Lack of Cohesion Bedevils Recovery
...One night, the 42-year-old mechanic said, he drove to a highway overpass, where his cell phone got some reception, and speed-dialed the toll-free numbers for FEMA and the Red Cross for six hours straight, from 8 in the evening until 2 in the morning.
He could not get through...
Lacourt, the mechanic, said he has used up two tanks of gas driving around the region looking for housing assistance. A rumor of help in Laplace, La., turned out to be false. In Ocean Springs, Miss., FEMA officials working out of a former Kmart gave him FEMA's toll-free number again.
"That's completely useless," he said he told them.
"That's all we can do," he said he was told....
Same Insurance Claims, Different Results in La. Town
Silvia I. Cosenza, who lived in Gretna, La., until Hurricane Katrina roared through, says she's been caught in an insurance nightmare: Her flood claim denied because an insurance adjuster ruled that her neighborhood was not flooded.
That came as a surprise to Melmary Matheny, who lives across the street and has already received partial payment on her flood claim and has been told to expect another check soon.
What's the difference? Beyond the fact that different insurance companies handled the claims, neither knows.
"For sure, she flooded as much as we did," Matheny said. "Our whole entire neighborhood flooded...."
Homeowners Wait for Claims To Be Adjusted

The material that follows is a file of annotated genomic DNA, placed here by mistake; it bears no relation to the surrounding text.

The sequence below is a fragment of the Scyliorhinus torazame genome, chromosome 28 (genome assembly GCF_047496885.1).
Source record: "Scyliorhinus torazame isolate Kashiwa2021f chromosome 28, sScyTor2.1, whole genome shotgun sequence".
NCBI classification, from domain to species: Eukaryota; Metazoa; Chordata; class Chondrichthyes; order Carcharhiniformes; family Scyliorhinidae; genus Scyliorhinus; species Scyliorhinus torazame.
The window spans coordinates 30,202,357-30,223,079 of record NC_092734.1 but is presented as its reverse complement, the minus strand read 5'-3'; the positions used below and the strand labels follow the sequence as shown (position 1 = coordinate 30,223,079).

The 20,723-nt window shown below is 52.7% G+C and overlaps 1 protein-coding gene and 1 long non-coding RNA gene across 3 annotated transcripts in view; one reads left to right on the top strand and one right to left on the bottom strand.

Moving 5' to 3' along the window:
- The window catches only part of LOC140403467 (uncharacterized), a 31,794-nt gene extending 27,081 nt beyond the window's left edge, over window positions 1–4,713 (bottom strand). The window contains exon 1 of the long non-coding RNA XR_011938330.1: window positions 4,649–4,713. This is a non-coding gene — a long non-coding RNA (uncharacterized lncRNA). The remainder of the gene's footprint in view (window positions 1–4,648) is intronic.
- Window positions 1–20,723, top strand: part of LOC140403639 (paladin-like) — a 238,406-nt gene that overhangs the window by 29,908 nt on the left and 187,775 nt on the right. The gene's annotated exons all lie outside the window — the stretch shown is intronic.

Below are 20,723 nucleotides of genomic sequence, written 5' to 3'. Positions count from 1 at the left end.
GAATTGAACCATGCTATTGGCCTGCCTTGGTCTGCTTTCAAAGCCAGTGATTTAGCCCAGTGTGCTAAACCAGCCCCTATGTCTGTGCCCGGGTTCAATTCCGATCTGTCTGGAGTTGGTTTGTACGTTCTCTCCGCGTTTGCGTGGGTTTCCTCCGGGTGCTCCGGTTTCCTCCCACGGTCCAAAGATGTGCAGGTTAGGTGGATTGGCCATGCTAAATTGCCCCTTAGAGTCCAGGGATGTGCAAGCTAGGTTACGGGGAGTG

...Victoria Glodd, 64, whose New Orleans home was submerged by Katrina, tried for weeks to get living-expense money she says is owed under her homeowner's and flood policies before getting a call back on Tuesday. Glodd lives in a motel room in Laplace, La., with a daughter and granddaughter and her 85-year-old husband, Leander, who needs heart medication. The Red Cross pays for the room for now, she says, while the family relies on a local church group for clothes.
She said that when she called Louisiana Citizens, the line was busy or a receptionist took a message that was not returned.
"Terrible, terrible, terrible," she said on Monday, sobbing. "I have a claim number, but that's all I have is a claim number...."
Calculating Malpractice Claims
...The debate hinges on the murky question of how insurance prices are set. In theory, rates are set by state regulators based on insurers' past losses, actuarial estimates for the future and a reasonable rate of return. In practice, prices vary most according to the number of insurers scrambling for business. When profits are high -- for example, when bond and stock markets are thriving and insurers are making money on investments -- premiums tend to fall as new competitors rush in and compete for premiums to have money to invest. When investment returns dwindle or big losses hit, insurers exit the market and prices rise, a point conceded even by insurance representatives....
Fueling frustration on all sides: a surprising lack of data available from the nation's patchwork system of state regulation. Two years ago, the Government Accountability Office studied the problem and said that although insurance losses "appeared to be the greatest contributor" to higher premiums, a "lack of comprehensive data . . . prevented us from fully analyzing the composition and causes of those losses." The study concluded that Congress "may want to encourage" state regulators to collect data on "the frequency, severity and causes of losses on medical malpractice claims...."
The Legal Storm in Katrina's Wake
SLIDELL, La. -- When Hurricane Katrina roared through Linda and Charles Spears's neighborhood one year ago, a neighbor said he saw winds virtually explode houses on their block long before Lake Pontchartrain began to rise. When the wind died down and the waters subsided, there was nothing but a slab where their house used to be...."
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